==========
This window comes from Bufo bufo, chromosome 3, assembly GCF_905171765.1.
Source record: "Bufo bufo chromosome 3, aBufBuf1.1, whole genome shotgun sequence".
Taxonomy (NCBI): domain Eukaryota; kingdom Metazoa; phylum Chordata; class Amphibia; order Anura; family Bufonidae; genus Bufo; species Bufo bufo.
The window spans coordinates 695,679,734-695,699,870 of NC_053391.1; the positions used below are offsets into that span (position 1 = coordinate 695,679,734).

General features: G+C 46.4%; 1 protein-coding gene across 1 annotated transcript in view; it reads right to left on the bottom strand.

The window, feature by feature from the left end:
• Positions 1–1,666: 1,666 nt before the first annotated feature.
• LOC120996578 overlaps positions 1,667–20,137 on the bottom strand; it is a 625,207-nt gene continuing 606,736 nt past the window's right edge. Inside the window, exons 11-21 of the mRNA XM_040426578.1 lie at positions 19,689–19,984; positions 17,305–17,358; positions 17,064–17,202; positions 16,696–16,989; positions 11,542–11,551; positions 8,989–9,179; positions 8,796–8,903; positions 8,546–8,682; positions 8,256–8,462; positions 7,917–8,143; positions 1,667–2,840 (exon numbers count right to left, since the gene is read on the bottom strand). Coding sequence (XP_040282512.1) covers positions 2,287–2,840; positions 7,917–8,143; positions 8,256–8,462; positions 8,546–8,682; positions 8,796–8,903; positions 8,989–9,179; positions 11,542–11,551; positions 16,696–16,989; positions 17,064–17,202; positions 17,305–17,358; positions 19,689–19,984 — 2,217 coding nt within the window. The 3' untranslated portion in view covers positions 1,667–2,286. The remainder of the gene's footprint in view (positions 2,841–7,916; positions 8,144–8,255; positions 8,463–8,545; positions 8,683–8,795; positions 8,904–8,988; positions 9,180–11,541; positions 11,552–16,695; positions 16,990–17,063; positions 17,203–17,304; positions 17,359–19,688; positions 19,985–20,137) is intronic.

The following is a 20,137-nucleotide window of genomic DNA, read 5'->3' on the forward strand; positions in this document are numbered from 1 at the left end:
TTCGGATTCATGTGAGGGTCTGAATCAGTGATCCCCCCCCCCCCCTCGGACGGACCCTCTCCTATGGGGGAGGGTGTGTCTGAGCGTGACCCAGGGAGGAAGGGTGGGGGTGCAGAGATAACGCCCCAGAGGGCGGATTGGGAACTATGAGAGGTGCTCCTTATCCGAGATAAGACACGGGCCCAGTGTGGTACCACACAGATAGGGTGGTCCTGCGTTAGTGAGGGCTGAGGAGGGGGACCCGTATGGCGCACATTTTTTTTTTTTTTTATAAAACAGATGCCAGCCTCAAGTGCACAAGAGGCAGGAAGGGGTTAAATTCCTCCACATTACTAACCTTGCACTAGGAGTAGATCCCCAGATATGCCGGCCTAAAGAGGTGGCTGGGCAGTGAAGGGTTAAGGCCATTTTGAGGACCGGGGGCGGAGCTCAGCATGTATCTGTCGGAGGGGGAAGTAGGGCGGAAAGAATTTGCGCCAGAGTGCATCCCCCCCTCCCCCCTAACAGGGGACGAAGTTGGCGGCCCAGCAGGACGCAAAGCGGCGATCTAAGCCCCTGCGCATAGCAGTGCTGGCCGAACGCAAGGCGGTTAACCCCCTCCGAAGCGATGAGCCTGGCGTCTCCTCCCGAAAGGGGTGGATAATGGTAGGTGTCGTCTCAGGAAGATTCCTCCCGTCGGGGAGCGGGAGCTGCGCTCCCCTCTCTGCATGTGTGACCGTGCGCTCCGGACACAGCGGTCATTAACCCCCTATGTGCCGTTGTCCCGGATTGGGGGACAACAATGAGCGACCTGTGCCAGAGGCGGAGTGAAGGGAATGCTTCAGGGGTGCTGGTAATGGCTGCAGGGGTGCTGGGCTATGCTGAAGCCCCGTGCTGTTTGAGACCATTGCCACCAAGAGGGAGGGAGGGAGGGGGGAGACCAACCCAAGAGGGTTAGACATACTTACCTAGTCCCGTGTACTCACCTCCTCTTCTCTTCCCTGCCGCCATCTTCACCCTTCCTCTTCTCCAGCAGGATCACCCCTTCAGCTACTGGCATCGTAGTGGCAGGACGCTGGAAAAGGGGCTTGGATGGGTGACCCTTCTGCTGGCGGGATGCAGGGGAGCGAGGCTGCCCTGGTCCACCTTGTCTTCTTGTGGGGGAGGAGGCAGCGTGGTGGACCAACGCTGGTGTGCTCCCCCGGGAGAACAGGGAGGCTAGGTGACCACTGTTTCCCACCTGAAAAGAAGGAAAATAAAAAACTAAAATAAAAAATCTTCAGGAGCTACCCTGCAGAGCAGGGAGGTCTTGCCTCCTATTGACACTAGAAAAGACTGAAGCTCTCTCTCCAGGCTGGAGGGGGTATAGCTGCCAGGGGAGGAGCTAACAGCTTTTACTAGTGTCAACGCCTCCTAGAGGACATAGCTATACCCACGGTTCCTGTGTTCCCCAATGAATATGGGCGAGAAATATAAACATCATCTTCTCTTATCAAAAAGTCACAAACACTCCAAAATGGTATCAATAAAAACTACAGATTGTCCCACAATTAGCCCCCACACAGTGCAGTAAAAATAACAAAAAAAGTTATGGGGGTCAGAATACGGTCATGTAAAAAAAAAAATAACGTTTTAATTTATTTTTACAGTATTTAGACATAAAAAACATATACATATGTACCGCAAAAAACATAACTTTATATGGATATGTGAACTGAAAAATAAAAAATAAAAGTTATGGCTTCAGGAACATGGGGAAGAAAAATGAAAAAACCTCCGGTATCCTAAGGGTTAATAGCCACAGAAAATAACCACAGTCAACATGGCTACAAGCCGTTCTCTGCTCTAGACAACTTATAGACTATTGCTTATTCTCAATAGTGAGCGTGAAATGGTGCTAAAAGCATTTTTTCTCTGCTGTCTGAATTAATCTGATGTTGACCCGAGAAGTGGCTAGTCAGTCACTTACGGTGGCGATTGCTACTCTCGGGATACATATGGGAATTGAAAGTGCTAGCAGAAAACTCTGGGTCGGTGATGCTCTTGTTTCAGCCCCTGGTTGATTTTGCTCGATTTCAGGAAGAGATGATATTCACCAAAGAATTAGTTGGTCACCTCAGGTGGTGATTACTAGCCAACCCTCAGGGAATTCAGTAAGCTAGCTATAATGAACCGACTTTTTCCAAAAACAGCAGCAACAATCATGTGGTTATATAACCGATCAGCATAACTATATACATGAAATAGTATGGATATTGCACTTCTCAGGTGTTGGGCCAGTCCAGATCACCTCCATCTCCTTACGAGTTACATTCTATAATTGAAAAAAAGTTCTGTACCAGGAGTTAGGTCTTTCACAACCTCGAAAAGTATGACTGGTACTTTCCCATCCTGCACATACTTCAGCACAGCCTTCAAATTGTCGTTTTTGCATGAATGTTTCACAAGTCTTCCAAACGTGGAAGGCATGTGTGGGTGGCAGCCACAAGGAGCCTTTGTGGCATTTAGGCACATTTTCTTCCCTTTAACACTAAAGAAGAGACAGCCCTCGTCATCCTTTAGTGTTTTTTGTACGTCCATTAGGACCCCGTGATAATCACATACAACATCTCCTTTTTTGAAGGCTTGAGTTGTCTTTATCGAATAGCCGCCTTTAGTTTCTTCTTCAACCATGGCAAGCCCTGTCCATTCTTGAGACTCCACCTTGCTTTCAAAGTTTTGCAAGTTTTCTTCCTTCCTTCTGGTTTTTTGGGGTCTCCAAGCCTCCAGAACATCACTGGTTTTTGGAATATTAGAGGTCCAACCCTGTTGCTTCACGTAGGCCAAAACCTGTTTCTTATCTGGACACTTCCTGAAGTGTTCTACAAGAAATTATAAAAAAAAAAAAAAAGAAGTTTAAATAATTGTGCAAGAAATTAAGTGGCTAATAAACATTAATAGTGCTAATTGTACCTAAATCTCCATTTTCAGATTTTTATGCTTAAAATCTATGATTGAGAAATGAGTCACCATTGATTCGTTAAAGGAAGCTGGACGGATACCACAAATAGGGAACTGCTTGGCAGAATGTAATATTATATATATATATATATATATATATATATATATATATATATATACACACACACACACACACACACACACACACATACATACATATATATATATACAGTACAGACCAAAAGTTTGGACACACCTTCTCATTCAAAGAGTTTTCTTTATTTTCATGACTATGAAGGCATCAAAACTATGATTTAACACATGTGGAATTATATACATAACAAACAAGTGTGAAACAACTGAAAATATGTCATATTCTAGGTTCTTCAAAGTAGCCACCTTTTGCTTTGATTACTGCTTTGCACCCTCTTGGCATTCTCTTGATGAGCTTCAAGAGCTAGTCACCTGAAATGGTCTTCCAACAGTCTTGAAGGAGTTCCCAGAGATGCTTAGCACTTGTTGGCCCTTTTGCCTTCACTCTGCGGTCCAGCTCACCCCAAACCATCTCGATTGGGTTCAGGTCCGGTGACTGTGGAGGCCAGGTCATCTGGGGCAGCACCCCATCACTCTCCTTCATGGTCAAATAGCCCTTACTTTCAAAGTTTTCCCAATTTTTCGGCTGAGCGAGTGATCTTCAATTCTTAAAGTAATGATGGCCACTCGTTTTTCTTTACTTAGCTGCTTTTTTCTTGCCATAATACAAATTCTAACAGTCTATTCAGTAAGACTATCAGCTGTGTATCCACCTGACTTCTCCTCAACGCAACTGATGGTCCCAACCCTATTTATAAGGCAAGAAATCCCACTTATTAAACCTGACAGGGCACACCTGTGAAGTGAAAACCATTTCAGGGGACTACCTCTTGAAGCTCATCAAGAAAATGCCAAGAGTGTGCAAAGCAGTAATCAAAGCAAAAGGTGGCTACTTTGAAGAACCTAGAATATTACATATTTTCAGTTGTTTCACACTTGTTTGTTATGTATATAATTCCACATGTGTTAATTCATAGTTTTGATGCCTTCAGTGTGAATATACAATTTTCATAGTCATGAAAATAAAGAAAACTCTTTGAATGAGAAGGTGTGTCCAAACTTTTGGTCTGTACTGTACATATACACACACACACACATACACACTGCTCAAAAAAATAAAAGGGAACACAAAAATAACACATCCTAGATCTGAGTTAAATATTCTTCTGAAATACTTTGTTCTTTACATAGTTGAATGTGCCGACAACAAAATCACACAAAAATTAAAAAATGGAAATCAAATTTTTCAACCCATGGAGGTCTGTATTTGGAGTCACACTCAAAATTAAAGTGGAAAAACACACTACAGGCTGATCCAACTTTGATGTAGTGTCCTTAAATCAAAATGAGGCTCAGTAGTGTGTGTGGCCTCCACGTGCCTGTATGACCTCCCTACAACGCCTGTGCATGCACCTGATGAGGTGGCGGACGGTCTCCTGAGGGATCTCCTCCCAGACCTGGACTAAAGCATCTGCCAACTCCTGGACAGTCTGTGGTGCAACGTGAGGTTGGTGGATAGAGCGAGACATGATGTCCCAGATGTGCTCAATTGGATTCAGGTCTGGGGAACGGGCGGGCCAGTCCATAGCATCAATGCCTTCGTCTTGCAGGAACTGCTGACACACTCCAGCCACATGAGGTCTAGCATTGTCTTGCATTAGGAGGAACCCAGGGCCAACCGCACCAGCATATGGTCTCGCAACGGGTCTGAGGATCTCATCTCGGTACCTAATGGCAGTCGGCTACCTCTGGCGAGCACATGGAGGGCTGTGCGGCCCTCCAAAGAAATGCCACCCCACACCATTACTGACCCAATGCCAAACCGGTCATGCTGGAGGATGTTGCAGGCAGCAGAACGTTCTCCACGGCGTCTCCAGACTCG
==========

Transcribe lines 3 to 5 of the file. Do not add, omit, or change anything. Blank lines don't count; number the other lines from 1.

Taxonomy (NCBI): domain Eukaryota; kingdom Metazoa; phylum Chordata; class Amphibia; order Anura; family Bufonidae; genus Bufo; species Bufo bufo.
The window spans coordinates 695,679,734-695,699,870 of NC_053391.1; the positions used below are offsets into that span (position 1 = coordinate 695,679,734).

General features: G+C 46.4%; 1 protein-coding gene across 1 annotated transcript in view; it reads right to left on the bottom strand.